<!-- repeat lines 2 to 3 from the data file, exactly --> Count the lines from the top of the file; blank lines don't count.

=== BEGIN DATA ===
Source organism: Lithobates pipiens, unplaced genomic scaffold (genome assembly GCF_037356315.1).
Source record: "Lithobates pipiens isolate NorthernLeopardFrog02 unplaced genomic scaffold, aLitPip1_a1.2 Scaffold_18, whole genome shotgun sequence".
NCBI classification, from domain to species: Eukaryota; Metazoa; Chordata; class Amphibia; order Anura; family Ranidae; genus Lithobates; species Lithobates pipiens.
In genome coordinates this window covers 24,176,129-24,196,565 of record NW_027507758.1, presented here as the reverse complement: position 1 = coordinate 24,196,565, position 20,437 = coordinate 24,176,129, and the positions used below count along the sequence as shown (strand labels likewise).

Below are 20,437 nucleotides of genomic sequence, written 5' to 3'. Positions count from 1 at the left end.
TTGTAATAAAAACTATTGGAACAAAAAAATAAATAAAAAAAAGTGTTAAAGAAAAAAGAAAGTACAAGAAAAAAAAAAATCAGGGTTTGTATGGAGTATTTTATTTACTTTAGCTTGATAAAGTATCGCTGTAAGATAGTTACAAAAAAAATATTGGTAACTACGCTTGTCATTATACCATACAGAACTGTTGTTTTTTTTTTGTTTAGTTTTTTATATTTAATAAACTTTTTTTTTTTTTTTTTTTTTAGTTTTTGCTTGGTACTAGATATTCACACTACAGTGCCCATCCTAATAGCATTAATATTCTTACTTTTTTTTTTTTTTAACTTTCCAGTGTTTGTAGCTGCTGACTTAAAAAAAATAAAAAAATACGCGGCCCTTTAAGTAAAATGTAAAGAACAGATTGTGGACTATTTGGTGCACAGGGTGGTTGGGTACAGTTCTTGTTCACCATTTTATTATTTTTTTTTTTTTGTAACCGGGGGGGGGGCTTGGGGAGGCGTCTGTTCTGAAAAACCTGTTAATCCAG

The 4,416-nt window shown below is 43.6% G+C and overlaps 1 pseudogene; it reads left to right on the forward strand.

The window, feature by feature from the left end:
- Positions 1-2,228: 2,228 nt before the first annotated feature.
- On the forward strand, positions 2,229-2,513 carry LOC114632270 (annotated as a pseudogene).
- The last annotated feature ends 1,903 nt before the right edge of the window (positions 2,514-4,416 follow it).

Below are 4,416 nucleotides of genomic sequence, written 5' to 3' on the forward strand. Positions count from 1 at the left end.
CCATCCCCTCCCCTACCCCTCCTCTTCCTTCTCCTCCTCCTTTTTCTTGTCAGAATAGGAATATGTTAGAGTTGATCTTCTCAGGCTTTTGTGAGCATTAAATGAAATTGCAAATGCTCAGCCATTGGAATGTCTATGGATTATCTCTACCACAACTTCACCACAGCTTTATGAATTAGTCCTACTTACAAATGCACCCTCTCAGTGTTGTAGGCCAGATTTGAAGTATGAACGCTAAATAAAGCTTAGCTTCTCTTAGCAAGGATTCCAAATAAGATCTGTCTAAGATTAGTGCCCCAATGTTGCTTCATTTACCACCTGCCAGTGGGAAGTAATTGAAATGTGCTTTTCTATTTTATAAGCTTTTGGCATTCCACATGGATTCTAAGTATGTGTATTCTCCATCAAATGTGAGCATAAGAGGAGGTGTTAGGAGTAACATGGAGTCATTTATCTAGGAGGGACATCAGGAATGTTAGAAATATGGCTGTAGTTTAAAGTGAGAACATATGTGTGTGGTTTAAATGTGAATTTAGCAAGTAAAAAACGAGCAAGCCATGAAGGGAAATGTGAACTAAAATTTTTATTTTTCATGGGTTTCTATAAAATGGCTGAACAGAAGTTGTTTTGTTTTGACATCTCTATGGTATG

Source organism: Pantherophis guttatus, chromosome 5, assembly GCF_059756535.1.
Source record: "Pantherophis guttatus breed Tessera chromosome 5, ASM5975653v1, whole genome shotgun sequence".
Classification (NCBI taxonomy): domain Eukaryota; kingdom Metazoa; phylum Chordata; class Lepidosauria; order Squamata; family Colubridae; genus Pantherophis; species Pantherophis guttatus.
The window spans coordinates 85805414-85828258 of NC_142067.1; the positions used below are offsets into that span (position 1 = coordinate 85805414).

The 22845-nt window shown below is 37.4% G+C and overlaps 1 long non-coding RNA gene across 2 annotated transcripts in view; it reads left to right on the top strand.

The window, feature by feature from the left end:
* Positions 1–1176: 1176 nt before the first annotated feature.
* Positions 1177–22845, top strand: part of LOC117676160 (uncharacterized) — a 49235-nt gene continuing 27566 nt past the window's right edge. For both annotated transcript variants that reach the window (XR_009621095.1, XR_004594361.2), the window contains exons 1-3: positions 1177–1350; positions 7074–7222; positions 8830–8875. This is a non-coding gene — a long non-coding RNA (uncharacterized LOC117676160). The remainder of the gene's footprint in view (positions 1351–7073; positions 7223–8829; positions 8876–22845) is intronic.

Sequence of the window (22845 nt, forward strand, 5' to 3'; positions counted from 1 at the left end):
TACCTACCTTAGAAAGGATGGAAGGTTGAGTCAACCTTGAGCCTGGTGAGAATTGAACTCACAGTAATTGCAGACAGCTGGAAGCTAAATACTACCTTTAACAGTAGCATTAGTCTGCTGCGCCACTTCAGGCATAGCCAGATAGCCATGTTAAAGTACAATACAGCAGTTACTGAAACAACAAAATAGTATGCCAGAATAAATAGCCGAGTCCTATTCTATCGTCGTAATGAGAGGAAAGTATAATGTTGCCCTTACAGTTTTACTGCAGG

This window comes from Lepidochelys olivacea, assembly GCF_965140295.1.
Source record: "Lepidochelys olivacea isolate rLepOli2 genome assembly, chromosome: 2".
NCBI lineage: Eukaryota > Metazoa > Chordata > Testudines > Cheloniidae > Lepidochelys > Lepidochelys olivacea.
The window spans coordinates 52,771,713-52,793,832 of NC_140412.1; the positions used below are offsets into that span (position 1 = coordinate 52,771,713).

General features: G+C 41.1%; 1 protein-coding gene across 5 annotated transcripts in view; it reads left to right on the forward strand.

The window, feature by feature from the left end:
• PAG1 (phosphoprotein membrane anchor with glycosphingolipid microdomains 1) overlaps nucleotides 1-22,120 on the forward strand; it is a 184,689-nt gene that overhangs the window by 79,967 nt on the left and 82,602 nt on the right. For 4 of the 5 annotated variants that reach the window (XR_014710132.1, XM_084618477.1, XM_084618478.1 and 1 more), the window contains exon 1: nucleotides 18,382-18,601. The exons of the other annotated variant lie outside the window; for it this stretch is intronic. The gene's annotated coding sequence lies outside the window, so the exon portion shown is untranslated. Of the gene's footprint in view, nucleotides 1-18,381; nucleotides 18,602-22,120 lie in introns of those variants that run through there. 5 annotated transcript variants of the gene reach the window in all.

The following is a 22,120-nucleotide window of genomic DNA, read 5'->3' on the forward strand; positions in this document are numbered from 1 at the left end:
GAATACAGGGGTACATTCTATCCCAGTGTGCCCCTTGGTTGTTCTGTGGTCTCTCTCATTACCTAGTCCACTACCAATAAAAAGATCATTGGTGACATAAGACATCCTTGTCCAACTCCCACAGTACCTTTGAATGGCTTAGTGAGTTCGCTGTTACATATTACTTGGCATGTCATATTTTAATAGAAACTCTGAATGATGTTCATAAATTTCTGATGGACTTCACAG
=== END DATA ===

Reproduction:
Source record: "Lithobates pipiens isolate NorthernLeopardFrog02 unplaced genomic scaffold, aLitPip1_a1.2 Scaffold_18, whole genome shotgun sequence".
NCBI classification, from domain to species: Eukaryota; Metazoa; Chordata; class Amphibia; order Anura; family Ranidae; genus Lithobates; species Lithobates pipiens.